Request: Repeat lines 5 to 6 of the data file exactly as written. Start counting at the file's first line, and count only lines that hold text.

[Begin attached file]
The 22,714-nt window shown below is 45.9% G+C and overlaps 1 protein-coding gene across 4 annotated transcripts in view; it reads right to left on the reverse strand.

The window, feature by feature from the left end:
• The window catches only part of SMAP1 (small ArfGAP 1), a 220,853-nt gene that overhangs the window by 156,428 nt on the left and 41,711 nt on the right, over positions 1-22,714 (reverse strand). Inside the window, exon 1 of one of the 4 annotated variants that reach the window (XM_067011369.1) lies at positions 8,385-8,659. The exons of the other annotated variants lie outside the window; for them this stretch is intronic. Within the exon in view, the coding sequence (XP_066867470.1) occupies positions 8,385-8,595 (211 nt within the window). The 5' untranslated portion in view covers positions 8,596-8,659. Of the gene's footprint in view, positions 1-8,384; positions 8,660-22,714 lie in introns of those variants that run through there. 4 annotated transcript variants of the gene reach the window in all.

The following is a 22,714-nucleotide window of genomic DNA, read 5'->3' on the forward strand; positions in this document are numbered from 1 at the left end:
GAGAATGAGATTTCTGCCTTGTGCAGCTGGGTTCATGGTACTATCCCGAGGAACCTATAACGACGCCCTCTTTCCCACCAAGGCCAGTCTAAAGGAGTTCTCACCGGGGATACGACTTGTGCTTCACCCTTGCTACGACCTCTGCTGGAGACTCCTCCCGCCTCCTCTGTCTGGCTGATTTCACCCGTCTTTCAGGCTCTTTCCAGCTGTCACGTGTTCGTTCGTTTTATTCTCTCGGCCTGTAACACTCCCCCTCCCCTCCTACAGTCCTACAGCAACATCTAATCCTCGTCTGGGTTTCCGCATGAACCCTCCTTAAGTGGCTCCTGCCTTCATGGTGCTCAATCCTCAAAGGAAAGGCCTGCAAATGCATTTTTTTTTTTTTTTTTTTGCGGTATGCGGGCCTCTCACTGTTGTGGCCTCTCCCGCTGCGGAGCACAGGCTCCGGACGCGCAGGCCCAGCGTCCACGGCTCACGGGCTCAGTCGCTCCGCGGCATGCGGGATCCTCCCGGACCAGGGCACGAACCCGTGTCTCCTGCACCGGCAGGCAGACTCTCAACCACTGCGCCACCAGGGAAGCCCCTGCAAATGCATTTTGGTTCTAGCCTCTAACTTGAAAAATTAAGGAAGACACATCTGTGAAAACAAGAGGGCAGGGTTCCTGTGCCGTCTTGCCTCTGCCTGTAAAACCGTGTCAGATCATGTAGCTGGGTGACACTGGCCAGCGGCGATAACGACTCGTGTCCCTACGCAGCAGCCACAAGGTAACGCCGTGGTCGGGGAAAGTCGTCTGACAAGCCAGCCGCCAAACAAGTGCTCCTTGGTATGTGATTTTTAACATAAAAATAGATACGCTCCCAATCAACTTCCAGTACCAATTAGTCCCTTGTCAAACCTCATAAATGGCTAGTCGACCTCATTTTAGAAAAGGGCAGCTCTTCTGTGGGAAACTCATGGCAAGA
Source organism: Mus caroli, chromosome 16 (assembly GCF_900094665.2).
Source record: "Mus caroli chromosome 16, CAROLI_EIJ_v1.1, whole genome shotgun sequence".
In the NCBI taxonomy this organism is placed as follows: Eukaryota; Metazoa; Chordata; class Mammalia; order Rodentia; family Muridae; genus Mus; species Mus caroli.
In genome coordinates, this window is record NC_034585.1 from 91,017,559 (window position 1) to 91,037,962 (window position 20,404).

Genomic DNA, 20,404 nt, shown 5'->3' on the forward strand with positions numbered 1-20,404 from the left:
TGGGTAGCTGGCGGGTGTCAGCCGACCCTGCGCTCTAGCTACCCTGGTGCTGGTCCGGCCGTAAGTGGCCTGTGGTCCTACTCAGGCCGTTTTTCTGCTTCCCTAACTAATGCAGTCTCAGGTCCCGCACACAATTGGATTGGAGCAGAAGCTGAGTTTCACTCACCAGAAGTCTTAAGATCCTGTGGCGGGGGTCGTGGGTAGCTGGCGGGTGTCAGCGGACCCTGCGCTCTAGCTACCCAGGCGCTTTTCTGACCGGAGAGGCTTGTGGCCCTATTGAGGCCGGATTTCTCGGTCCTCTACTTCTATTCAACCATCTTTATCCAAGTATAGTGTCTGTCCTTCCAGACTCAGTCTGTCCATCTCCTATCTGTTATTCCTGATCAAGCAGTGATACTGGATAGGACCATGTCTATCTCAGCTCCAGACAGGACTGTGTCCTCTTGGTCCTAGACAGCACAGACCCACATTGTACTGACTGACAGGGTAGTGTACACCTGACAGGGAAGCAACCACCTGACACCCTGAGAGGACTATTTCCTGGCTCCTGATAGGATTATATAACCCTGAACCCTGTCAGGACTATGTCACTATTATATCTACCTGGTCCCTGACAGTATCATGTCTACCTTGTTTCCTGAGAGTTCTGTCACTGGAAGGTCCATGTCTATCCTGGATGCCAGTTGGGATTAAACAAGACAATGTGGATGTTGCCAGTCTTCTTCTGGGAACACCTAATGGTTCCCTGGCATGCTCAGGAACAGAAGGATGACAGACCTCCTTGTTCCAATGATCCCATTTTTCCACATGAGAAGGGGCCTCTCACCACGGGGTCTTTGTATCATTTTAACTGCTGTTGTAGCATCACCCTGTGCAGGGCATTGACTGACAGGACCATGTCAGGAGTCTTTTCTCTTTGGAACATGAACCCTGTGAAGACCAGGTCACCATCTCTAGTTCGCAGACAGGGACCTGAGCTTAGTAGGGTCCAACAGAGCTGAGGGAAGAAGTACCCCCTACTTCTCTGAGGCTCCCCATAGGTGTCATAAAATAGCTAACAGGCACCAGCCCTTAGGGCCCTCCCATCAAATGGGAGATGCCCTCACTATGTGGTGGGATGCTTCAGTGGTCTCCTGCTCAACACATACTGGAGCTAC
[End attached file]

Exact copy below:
GAGAATGAGATTTCTGCCTTGTGCAGCTGGGTTCATGGTACTATCCCGAGGAACCTATAACGACGCCCTCTTTCCCACCAAGGCCAGTCTAAAGGAGTTCTCACCGGGGATACGACTTGTGCTTCACCCTTGCTACGACCTCTGCTGGAGACTCCTCCCGCCTCCTCTGTCTGGCTGATTTCACCCGTCTTTCAGGCTCTTTCCAGCTGTCACGTGTTCGTTCGTTTTATTCTCTCGGCCTGTAACACTCCCCCTCCCCTCCTACAGTCCTACAGCAACATCTAATCCTCGTCTGGGTTTCCGCATGAACCCTCCTTAAGTGGCTCCTGCCTTCATGGTGCTCAATCCTCAAAGGAAAGGCCTGCAAATGCATTTTTTTTTTTTTTTTTTTGCGGTATGCGGGCCTCTCACTGTTGTGGCCTCTCCCGCTGCGGAGCACAGGCTCCGGACGCGCAGGCCCAGCGTCCACGGCTCACGGGCTCAGTCGCTCCGCGGCATGCGGGATCCTCCCGGACCAGGGCACGAACCCGTGTCTCCTGCACCGGCAGGCAGACTCTCAACCACTGCGCCACCAGGGAAGCCCCTGCAAATGCATTTTGGTTCTAGCCTCTAACTTGAAAAATTAAGGAAGACACATCTGTGAAAACAAGAGGGCAGGGTTCCTGTGCCGTCTTGCCTCTGCCTGTAAAACCGTGTCAGATCATGTAGCTGGGTGACACTGGCCAGCGGCGATAACGACTCGTGTCCCTACGCAGCAGCCACAAGGTAACGCCGTGGTCGGGGAAAGTCGTCTGACAAGCCAGCCGCCAAACAAGTGCTCCTTGGTATGTGATTTTTAACATAAAAATAGATACGCTCCCAATCAACTTCCAGTACCAATTAGTCCCTTGTCAAACCTCATAAATGGCTAGTCGACCTCATTTTAGAAAAGGGCAGCTCTTCTGTGGGAAACTCATGGCAAGA
Source organism: Mus caroli, chromosome 16 (assembly GCF_900094665.2).